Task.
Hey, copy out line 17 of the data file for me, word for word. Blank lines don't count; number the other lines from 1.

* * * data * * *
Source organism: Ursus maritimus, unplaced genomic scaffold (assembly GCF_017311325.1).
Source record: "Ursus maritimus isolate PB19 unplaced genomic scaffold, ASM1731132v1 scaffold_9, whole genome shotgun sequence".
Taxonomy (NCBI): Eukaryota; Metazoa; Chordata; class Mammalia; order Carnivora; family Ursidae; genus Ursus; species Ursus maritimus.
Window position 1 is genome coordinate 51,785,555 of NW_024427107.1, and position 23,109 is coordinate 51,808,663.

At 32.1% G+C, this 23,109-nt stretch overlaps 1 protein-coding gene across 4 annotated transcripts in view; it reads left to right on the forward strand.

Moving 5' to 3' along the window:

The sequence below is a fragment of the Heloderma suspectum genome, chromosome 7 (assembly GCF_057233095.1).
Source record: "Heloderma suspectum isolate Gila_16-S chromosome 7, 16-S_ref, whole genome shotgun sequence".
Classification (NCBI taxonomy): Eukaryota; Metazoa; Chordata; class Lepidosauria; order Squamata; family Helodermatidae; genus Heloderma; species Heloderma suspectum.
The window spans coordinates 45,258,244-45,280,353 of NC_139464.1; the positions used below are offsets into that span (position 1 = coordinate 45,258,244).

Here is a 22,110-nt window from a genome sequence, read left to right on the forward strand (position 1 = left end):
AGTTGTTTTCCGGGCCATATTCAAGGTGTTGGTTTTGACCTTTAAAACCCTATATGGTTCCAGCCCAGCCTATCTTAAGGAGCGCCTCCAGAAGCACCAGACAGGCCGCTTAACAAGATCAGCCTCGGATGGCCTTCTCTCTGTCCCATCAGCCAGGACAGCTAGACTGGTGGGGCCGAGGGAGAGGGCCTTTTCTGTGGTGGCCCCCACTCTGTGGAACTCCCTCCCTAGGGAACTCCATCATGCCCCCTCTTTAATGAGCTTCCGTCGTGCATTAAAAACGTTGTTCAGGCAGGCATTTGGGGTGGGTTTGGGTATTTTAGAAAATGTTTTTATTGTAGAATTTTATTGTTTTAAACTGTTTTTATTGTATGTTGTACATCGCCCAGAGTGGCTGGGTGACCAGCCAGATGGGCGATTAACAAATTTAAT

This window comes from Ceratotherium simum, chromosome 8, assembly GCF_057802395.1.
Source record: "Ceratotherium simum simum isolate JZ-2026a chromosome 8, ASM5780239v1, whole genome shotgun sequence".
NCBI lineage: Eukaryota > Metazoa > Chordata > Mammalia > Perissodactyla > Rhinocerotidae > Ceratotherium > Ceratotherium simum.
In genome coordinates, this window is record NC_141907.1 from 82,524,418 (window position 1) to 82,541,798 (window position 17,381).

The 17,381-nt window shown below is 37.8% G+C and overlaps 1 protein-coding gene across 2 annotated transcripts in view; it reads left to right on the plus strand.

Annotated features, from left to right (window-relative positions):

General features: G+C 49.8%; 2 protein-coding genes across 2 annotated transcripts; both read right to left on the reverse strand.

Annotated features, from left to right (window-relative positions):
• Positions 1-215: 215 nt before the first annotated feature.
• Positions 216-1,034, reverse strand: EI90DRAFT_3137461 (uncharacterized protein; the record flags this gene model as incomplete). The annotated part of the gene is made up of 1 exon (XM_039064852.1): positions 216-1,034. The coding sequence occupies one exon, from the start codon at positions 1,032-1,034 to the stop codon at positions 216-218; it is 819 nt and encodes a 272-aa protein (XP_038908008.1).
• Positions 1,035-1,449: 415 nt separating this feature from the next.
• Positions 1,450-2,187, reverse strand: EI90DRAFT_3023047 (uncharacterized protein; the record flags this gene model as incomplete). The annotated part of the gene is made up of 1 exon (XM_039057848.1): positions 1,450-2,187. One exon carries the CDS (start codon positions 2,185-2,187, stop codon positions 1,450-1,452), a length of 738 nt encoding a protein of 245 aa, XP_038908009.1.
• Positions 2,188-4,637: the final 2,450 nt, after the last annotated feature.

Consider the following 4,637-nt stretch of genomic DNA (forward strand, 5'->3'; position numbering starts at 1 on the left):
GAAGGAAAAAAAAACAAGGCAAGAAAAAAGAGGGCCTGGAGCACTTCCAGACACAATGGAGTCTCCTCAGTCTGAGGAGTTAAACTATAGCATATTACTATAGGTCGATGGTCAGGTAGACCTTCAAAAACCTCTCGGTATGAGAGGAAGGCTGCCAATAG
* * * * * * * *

The 17,381-nt window shown below is 37.8% G+C and overlaps 1 protein-coding gene across 2 annotated transcripts in view; it reads left to right on the plus strand.